The Proteas wilted in the first Test against England, slipping to a 211-run defeat at Lord’s. It was a dismal start to the four-match series. While South Africa has a reputation for starting slowly in series, they have some work to do to rectify the basic mistakes that put them under the cosh. By ANTOINETTE MULLER.
Woe betide the South African cricket team. The law of terrible tours is thus: everything that can go wrong, will go wrong. And boy, did it go wrong for the Proteas at Lord’s last week.
Up against it after losing the toss and being asked to bowl first, they made a meal of England’s first innings, allowing them to recover from 76 for four to 458 all out. So-so bowling, including nine no-balls, combined with too many dropped catches and generally underwhelming fielding gave England more lives than a cat.
South Africa’s chance for redemption came and went in the second innings. Four batsmen managed 50s, but none managed to convert them into the kind of big effort required to stave off such a huge defeat. Although they managed to avoid the follow on, their total of 361 gave England plenty to play with.
There was one meagre session on Sunday where the bowlers managed to deliver the vintage session that everyone knows they are capable of. Seven wickets fell for just 43 runs as England slipped to 233 all out. Had Root not been dropped more than once, the target might have looked a little bit more imposing.
Even so, a target of 330 should not have been out of their reach considering the tricky situations they had managed to get themselves out of before. The batsmen, however, had other ideas and they managed just 119, not a single batsman managing more than 21.
Take nothing away from England. They were good when it mattered. Joe Root made South Africa pay for every single life they gave him and Moeen Ali delivered masterclass all-round effort. The pitch was unpredictable, but it was not so unpredictable that a team should be 119 all out on the fourth day.
For the Proteas, it’s back to the drawing board and there are precious few positives to take from this match.
Temba Bavuma, the man for a pickle
As noted by Stuart Hess recently, Temba Buvama’s stats paint an interesting picture. On first assessment, they might not look overly impressive, but dig a little deeper and it becomes quite apparent that when Bavuma does score runs, it’s when South Africa desperately needs them. On this occasion, he didn’t quite manage to dig South Africa out of a hole, but he sure as hell tried. Bavuma was the top scorer in both innings, in a Test that had utterly dismal returns for all the batsmen. Must be transformation’s fault.
Kagiso Rabada gets sweary
Perhaps the biggest news of the Test was that South Africa will definitely be without Kagiso Rabada in the next Test. Rabada was handed one “demerit point” – taking his total to four following another incident earlier this year – for telling Ben Stokes something most South Africans have been wanting to say to him since 2016. It starts with f and ends with off and was picked up on the stump mic. Contrary to popular belief, England did not complain about the incident – instead it was umpires and the match referees. Apparently it’s more important to clamp down on colourful language than do things like pick up on no-balls and make sure captains stick to overrates.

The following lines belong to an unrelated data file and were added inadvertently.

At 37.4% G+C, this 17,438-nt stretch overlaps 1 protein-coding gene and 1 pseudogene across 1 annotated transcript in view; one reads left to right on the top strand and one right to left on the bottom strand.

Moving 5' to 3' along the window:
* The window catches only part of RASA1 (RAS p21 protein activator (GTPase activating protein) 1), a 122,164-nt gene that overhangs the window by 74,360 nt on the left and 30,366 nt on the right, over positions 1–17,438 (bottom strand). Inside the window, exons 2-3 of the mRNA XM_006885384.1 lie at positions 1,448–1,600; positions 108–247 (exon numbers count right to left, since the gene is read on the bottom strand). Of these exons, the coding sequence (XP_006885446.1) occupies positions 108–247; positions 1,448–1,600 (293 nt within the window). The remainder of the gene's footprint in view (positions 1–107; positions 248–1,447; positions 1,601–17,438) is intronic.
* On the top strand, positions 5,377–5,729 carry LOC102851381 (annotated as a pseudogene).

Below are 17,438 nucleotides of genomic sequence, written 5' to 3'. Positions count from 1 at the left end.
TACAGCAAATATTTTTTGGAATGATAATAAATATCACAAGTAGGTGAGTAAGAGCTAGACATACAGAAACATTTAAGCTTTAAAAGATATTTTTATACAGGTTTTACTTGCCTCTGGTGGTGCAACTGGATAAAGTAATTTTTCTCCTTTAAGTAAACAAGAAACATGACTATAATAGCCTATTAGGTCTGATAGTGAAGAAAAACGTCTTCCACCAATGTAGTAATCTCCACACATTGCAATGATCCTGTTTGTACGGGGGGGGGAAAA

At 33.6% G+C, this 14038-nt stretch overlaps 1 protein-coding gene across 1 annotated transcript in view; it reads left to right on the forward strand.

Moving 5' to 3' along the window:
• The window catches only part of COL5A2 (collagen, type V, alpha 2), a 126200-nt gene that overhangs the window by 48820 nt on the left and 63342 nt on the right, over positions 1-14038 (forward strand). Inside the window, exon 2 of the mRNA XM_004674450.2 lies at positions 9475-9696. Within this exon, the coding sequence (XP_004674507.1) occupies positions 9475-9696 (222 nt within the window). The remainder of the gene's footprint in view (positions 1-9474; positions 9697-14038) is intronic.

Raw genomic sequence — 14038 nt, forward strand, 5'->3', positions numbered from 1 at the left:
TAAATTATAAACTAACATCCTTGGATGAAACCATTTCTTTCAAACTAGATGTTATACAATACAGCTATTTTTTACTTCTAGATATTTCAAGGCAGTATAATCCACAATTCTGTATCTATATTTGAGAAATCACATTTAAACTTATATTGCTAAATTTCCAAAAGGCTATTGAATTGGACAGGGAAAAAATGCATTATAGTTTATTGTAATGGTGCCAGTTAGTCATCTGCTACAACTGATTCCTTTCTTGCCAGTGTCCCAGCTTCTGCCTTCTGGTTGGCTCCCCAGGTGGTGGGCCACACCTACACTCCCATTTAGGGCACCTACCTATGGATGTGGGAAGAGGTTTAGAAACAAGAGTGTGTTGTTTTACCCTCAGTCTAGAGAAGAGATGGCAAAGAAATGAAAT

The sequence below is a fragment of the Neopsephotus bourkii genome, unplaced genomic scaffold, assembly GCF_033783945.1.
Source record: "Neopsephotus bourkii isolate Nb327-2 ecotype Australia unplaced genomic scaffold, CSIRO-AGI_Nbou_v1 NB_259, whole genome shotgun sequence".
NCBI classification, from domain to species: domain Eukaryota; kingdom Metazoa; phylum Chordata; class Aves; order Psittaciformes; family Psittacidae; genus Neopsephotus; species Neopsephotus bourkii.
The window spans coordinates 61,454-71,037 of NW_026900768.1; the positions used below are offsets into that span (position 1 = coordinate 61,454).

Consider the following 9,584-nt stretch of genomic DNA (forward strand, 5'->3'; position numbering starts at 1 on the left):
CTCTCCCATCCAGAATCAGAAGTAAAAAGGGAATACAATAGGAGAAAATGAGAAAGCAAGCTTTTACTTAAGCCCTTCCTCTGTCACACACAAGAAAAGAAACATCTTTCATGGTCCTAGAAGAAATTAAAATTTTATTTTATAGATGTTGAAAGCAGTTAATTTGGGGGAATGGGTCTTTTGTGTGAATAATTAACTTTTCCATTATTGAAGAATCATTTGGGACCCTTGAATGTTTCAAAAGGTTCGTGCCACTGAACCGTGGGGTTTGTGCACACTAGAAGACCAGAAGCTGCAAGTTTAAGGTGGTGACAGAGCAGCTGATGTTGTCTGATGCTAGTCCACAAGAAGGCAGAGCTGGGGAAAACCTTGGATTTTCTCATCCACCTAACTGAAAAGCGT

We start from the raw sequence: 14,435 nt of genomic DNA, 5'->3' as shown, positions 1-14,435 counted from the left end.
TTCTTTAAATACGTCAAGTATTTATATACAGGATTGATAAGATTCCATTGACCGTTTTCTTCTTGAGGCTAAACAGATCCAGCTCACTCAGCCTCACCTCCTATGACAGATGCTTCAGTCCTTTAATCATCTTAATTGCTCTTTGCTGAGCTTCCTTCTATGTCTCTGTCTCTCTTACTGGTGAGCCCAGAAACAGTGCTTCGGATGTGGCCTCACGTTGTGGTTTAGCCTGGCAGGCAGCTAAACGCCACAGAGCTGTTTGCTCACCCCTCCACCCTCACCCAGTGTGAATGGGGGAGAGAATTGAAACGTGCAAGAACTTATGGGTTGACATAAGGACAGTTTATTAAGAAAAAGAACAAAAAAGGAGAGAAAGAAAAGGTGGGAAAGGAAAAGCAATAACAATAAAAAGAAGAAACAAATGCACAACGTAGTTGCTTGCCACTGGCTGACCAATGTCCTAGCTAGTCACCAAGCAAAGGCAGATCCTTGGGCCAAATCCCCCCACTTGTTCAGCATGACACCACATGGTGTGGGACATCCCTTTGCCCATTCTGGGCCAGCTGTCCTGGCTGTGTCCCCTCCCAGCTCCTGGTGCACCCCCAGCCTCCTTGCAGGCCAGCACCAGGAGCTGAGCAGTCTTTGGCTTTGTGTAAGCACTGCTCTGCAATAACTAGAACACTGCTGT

A total of 10 in the match. More than one of them could have been a wicket. It’s a problem that has plagued South Africa before. It disappeared in the last 12 months but cropped up again in the warm-up match prior to this Test. Bowling coach Charl Langeveldt gave the bowlers a stern talking-to, but the message clearly didn’t sink in.
Vernon Philander’s agony
There might be more bad news for South Africa. Hit on his bowling hand by James Anderson in the first innings, Vernon Philander was carted off for an X-Ray. There was no fracture, but there was swelling and after a bit of ice, he returned to bowl on the fourth day. But Philander rarely looked comfortable with his hand. As anyone who has ever copped a cricket ball on any limb will tell you, that pain doesn’t go away quickly. The medical staff have four days to work their magic. Dean Elgar said at the post-match presentation that Philander was “fit”, but when facing in the final innings, he was still taking his hand off the bat when facing and visibly grimacing.
But at least Faf du Plessis is back
It’s probably not a coincidence that the South Africans’ best session came as soon as Captain Fantastic stepped onto the hallowed turf at Lord’s. Du Plessis, who was on paternity leave for the first Test, is back with the side and even went for a little nets session at Lord’s over the weekend. He’ll be back to lead the side for the Test at Trent Bridge. He’s got his work cut out for him, but luckily, he’s just the man for a crisis. DM
England beat South Africa by 211 runs
England 458 all out: Joe Root 190 (234), Moeen Ali 87 (147); Morne Morkel 25.3-2-115-4, Vernon Philander 20-3-67-3
South Africa 361 all out: Dean Elgar 54 (118), Temba Bavuma 59 (130); Moeen Ali 20-7-59-4
England: 233 all out: Alistair Cook 69 (192), Keshav Maharaj 32.1-8-85-4
South Africa 119 all out: Temba Bavuma 21 (41), Moeen Ali 15-4-53-6
Photo: Temba Bavuma batting on Day 2 of the 2nd test match between New Zealand Black Caps and South Africa Proteas. International test match cricket. Basin Reserve, Wellington New Zealand. Friday 17 March 2017. © Copyright photo: Andrew Cornaga / www.photosport.nz